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The New York Times and National Geographic Are Reckoning With Their Sexist and Racist Pasts in Very Different Ways

March 15, 2018 in Blogs

By Mehreen Kasana, AlterNet

NatGeo admits its flaws, while the Times dodges.

In the past few weeks, legacy media groups have started engaging in introspective conversations on the complicated—and at times conflicted—nature of their own dispatches. Both the New York Times and National Geographic magazine have issued editorials grappling with their problematic pasts. In the case of the Times, the issue centered on its failure to write obituaries for women and its focus on white men. With National Geographic, race took center stage. But if you juxtapose both statements—that is, National Geographic on race and the New York Times on gender—it is clear that NatGeo is much more willing to admit its flaws than the Times.

The statements have launched a cultural conversation. Social media users instantly noticed the glaring difference in tone and honesty between the publications and shared their thoughts on the matter. Wikimedia executive director Katherine Maher compared New York Times obituary editor William McDonald's thoughts with National Geographic editor-in-chief's Susan Goldberg's words on the magazine's racially prejudiced past, and tweeted, “Striking difference in tone as two journalistic institutions examine their history. The @nytimes’s recent excluded [obituary] project gets an editorial shruggie: 'Bias? Maybe!' versus @NatGeo, which does the work and concludes, 'Yes, we were pretty racist.'”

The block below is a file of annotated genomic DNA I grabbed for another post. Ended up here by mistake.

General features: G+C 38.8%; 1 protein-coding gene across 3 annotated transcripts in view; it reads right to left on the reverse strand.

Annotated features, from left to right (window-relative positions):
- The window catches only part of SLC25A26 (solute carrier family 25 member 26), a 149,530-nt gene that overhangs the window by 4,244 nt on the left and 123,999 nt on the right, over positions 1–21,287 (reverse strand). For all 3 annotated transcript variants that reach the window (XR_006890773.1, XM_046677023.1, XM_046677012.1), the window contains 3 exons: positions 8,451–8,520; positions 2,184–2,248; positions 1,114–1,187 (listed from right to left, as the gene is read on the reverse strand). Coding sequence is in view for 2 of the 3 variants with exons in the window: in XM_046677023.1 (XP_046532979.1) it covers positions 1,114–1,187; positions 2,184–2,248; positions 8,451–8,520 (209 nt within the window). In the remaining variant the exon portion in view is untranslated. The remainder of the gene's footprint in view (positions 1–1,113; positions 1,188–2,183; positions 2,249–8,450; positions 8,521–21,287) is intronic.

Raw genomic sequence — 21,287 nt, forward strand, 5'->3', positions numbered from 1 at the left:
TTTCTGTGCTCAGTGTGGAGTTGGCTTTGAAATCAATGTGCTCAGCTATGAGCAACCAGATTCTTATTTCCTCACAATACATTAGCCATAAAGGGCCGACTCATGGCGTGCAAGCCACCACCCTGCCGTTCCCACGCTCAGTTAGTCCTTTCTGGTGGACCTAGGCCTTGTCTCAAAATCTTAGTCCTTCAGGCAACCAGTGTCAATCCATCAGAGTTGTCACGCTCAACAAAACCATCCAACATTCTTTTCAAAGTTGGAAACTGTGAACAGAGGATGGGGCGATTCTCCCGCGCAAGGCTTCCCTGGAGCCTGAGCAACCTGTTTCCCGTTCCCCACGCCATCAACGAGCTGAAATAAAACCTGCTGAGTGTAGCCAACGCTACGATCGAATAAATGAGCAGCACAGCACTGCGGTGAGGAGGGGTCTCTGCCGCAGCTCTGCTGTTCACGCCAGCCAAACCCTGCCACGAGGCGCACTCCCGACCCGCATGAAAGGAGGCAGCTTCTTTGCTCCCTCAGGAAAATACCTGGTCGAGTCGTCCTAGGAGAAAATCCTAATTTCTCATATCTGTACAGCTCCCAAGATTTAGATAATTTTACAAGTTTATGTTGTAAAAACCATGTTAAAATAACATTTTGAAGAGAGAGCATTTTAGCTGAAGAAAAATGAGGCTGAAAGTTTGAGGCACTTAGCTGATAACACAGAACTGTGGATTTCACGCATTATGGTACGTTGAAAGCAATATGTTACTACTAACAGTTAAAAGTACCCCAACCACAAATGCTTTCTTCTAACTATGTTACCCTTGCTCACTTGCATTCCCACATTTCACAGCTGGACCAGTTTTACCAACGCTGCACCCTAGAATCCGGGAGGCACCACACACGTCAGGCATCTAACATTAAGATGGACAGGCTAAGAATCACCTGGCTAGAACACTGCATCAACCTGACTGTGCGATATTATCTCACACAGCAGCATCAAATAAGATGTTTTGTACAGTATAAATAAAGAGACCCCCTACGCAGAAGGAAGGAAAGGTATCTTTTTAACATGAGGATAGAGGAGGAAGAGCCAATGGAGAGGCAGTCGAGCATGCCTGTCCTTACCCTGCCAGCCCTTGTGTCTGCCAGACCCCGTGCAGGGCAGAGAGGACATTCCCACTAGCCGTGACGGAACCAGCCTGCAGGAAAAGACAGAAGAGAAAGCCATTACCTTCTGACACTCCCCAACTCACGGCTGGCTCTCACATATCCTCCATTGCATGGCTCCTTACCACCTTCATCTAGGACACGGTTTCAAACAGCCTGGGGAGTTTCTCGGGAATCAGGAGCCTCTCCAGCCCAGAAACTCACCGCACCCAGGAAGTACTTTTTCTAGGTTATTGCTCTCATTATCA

In his editorial, “From the Death Desk: Why Most Obituaries Are Still of White Men,” McDonald attempts to explain the context behind sparse obituary coverage of women in the newspaper, especially women of color. Not once does he use the word “sexist” or “racist” to explain the absence of coverage. Instead, McDonald said, “Conscious or unconscious bias? Could be. Perhaps my predecessors and I were never informed of the deaths. Maybe those who knew the deceased did not think we’d be interested. Maybe an editor passed for lack of interest, or maybe considered an obit but did not have a reporter available to write it. (A practical reality that bedevils us today.)”

NatGeo's Goldberg, on the other hand, minced no words in criticizing her magazine's institutional failure to write about race with nuance and complexity, particularly while covering conflicts and nations in Africa, Asia …read more


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